"Sign In With Apple" Hides Your Login Data From Facebook And Google
A slew of new features across Apple products offer privacy-focused alternatives to popular services like Facebook sign-in and Google Maps.
With rivals like Facebook and Google touting newfound focus on privacy at their big annual events, Apple today reminded us of its long-standing commitment to keeping its users’ data private — and publicly called out its competitors. A slew of new features across Apple products offer privacy-minded alternatives to popular services like Facebook sign-in and Google Maps.
“Sign In With Apple ID” is a new feature enabling users to log into apps with randomly generated email addresses, instead of with their Facebook and Google accounts. “It’s a fast, easy way to sign in, without all the tracking,” said Craig Federighi, senior vice president of software engineering. In a slide, Apple showed a sampling of the data Facebook and Google hand over to third-party apps, such as one’s full name, age, gender, social media likes, and more.
Apple is also giving users more control over location data, and limiting apps that can use wireless signals to gather location data. Facebook, for example, captures “nearby Wi-Fi access points, beacons, and cell towers,” to infer precise location data. Federighi said Apple is “shutting the door on that abuse” to prevent apps from using Wi-Fi or Bluetooth to estimate your location. On iOS, users can also now grant location data access to third-party apps just once, and force apps to request access every time they need location information. Your iPhone will generate a report on app tracking activity too.
On top of all that, Apple debuted a new feature called “Sign In” that allows you to register for non-Apple services without revealing any personal data by generating randomized, throwaway email addresses.
Presenters at today’s keynote didn’t shy away from addressing recent privacy claims by Apple’s services rivals. “Maps has been designed to be private and secure. There’s no need to flip a switch to ask Apple to start respecting your privacy,” said Federighi, referring to Google Maps’ recently announced incognito mode.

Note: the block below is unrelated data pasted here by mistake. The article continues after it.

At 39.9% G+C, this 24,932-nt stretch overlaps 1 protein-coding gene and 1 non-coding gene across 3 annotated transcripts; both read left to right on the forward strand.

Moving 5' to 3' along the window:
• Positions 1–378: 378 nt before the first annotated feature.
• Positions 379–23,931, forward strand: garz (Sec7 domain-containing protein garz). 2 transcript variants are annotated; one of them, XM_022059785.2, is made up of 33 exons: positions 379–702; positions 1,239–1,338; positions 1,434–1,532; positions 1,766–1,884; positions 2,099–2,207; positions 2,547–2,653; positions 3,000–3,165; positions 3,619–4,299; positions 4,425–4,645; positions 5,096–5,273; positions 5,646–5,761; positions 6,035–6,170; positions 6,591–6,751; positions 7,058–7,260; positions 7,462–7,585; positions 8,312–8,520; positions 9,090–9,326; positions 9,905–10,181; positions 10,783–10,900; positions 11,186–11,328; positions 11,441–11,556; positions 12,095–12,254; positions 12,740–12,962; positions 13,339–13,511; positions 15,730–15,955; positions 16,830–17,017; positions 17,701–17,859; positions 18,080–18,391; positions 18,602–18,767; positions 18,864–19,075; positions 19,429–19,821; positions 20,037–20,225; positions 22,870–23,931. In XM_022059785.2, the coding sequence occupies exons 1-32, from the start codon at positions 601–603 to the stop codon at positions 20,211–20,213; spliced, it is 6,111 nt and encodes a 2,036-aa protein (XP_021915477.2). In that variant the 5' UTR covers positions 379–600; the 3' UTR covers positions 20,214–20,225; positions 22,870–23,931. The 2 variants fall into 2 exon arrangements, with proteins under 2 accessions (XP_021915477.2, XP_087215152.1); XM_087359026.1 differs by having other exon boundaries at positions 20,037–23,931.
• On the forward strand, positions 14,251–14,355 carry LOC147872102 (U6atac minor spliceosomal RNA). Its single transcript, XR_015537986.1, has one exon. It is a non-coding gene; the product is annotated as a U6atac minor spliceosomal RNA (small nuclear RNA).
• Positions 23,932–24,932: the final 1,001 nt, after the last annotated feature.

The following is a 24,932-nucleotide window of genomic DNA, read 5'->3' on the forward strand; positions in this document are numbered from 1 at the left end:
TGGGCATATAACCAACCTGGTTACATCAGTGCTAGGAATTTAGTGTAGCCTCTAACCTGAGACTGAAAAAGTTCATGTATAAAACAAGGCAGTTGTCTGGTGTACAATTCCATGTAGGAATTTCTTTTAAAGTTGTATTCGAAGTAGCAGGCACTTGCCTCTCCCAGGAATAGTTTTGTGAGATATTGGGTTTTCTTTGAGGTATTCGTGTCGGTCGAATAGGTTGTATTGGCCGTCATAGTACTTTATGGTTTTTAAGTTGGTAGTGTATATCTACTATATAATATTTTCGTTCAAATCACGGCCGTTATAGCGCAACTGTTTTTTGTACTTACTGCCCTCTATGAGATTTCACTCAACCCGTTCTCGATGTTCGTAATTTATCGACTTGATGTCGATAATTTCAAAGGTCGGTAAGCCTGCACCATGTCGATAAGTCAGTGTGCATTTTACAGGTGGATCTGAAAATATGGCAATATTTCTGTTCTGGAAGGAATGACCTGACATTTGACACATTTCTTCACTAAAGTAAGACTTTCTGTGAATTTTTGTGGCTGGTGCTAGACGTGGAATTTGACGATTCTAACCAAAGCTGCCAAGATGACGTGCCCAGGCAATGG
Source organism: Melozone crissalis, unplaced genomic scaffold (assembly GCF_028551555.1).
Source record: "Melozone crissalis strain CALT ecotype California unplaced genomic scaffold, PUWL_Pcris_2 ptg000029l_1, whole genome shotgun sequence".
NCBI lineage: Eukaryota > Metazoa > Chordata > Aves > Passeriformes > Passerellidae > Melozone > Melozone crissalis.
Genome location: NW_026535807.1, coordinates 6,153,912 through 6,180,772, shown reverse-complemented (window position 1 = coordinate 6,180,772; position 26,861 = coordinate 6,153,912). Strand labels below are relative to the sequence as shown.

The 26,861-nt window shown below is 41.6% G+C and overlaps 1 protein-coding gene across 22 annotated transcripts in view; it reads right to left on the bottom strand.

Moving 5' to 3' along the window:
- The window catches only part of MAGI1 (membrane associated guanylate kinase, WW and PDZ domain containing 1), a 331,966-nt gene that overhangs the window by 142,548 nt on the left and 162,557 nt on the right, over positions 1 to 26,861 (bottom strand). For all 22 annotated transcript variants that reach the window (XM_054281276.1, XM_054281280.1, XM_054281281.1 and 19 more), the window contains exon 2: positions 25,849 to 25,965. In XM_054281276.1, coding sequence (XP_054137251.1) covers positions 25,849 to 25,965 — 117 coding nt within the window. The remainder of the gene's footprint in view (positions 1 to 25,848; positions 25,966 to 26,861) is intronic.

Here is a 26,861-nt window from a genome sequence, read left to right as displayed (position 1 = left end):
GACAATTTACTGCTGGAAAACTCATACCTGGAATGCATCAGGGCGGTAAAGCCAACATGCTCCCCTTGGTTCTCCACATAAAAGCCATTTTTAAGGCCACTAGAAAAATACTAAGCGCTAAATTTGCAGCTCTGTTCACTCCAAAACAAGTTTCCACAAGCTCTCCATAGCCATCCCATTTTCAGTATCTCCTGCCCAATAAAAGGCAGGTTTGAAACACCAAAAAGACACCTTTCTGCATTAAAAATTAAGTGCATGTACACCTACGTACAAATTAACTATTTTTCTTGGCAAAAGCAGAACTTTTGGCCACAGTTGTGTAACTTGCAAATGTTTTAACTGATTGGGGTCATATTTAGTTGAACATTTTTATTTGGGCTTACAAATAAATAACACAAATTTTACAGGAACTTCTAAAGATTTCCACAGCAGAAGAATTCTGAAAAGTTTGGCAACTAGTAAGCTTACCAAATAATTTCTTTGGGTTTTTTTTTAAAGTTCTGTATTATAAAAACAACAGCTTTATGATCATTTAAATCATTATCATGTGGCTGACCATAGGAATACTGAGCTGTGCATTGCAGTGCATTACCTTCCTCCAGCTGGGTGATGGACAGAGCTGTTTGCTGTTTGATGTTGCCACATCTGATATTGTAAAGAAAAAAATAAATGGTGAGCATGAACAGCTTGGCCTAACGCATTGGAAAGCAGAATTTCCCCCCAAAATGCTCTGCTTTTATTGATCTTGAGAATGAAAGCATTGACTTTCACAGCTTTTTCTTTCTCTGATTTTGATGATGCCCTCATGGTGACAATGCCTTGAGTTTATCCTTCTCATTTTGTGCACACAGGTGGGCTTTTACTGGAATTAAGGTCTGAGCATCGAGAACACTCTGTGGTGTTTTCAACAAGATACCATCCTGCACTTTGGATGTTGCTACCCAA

“There’s no need to flip a switch to ask Apple to start respecting your privacy.”
Privacy scandals have rocked Facebook, Google, and Amazon in the past year — and Apple is using the moment to distinguish itself as a company that makes money primarily through hardware sales, rather than targeted advertising based on its users’ data, unlike its competitors. In January, the company plastered “What happens on your iPhone, stays on your iPhone” in giant text above Las Vegas during the Consumer Electronics Show. In a January 2019 op-ed, Apple CEO Tim Cook wrote, “Consumers shouldn’t have to tolerate another year of companies irresponsibly amassing huge user profiles, data breaches that seem out of control and the vanishing ability to control our own digital lives.”
Recently, Facebook and Google have been pushing back on the narrative. At its recent developer’s conferences, Facebook CEO Mark Zuckerberg proclaimed that “The future is private,” while Google CEO Sundar Pichai said, “Our work on privacy is never done.” Pichai also recently published an op-ed in the New York Times, titled “Privacy Should Not Be a Luxury Good.” While the piece didn’t mention Apple by name, it appeared to be aimed at the iPhone maker, whose smartphones range from $750 to $1100.